Read Charlotte's story about her grandma Jane and find out why she wants you to help fix dementia care with Alzheimer's Society.
Charlotte is supporting Alzheimer’s Society’s Fix Dementia Care campaign calling on the Government to fix a broken homecare system for people with dementia, their families and homecare workers.
This is the main thought I have as I drive to my Grandma Jane’s house. Since being diagnosed with Alzheimer’s disease in the summer of 2011, and in hindsight, for quite a while before that too, Grandma’s behaviour can often be quite tongue-in-cheek, awkward, embarrassing and irrational.
It’s hard for me to comprehend that the woman who taught me how to curtsy, to eat with a knife and fork and the waltz is now no longer bothered with bathing, entertaining guests or protecting any form of her modesty in the presence of strangers. So bearing this in mind, and the mixed bag of possibilities in mood and behaviour that a diagnosis of Alzheimer’s brings about on a daily basis, my slight reluctance and contemplation of the above question can perhaps be forgiven.
This worried feeling and rainbow of emotions I tend to get on the journey has worsened somewhat since our family realised there was a need for extra help, and subsequently brought in homecare workers twice a day to help Grandma with her daily routine. That probably sounds strange, that I’d be worrying more when there are people coming in regularly who are supposed to be trained in helping people like my Grandma.
The problem is that the things that had led to us making that decision - lack of washing herself, not taking her tablets, not feeding herself regularly or eating inappropriate foods - are all still happening. So while dealing with my anxiety over what behaviour my grandma will exhibit during this visit, my mind is also whirring with the possibilities of what could have gone wrong since my last visit.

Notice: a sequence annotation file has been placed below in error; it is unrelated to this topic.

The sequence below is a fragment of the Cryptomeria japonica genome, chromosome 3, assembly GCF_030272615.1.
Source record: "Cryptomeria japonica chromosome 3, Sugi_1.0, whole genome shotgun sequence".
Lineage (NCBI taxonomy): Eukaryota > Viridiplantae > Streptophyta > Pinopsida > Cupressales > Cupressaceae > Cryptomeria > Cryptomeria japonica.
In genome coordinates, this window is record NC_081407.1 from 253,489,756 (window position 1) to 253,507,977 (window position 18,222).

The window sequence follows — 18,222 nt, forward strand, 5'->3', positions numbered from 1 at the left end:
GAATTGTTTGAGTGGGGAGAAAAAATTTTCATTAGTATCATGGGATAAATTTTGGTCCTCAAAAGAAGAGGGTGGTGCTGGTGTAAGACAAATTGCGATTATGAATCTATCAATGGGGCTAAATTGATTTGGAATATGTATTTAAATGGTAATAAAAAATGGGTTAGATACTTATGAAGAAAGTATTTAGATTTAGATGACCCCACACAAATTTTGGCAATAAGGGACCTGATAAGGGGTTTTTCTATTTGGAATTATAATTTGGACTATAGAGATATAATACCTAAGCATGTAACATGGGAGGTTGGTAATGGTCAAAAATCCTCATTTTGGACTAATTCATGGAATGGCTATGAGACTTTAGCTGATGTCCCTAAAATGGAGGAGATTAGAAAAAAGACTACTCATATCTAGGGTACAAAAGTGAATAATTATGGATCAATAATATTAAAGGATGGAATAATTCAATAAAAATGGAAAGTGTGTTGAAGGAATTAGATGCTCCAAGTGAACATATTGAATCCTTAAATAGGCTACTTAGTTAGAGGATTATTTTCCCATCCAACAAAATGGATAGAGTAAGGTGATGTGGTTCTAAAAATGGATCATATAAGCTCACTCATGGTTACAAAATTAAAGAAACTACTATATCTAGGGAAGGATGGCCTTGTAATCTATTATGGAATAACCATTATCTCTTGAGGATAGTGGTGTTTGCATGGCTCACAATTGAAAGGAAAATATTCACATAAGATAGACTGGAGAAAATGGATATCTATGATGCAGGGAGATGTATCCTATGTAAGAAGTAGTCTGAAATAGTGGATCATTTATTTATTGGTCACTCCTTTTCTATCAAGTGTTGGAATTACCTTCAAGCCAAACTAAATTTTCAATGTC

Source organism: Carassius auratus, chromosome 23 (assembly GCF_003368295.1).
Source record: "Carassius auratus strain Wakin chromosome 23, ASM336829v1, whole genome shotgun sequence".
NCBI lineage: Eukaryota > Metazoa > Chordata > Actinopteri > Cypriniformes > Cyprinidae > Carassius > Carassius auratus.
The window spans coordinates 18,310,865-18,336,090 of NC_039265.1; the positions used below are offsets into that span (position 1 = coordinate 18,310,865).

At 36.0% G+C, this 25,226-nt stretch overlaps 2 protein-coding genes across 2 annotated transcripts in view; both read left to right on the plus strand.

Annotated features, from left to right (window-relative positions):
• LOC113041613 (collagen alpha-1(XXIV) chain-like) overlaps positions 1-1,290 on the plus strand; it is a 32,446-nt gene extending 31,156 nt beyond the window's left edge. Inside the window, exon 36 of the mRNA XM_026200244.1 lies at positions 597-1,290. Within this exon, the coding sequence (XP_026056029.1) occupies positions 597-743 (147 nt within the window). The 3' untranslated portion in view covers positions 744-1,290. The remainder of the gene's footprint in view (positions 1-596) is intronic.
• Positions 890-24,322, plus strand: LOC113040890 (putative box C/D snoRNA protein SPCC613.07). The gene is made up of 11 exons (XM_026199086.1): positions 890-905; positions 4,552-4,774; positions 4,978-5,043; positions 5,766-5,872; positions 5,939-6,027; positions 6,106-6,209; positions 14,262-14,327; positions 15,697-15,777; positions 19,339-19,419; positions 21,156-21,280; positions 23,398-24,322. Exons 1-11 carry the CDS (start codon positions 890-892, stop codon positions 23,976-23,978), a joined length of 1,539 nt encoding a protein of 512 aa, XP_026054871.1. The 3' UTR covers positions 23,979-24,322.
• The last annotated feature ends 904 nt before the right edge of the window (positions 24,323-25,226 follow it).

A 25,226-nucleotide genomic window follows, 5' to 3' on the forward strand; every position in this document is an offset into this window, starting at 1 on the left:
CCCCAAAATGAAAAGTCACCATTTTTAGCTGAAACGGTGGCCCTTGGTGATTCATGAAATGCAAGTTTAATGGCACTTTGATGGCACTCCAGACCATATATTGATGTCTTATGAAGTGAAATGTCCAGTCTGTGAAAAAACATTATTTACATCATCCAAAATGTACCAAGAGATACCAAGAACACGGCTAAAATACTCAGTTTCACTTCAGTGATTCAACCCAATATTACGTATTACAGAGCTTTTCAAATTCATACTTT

Maybe that’s normal. I think in part it must be. To me, Alzheimer’s has transformed my Grandma into a childlike version of herself; in the people she recognises, the things she will willingly speak about and the places she remembers most clearly. I think what I can relate the worry about her care too, is how new mothers feel about leaving their infants with other people when they are young. It’s so important that you have total faith in their abilities and that they will do things how, and to the level that you would do them. Although perhaps that’s the impending motherhood that I am now facing as I carry the next generation of my family!
Some visits I've had showed me that some care workers don’t understand how to care for someone with dementia. Especially when they leave their handover notes in plain sight on the dining table, which upsets Grandma after she reads them. Sometimes the stress alone this can cause my grandma makes me think I should leave university to care for her. Ultimately I know that isn't an option, but it’s both upsetting and infuriating to me and to my family when small and simple tasks aren't being undertaken, like throwing out of date food away or letting us know my grandma has bolted the house and is refusing them entry that day.
Today, however, I arrive to my grandma walking around the house with no bra on. I'm uncertain as to whether this is deliberate or forgetfulness, until she quickly tells me she just didn't feel like putting anything on today and encourages me to also strip off. I politely decline and realise that this will be a ‘crying induced by laughter’ visit, and smile. They are my favourite visits with my grandma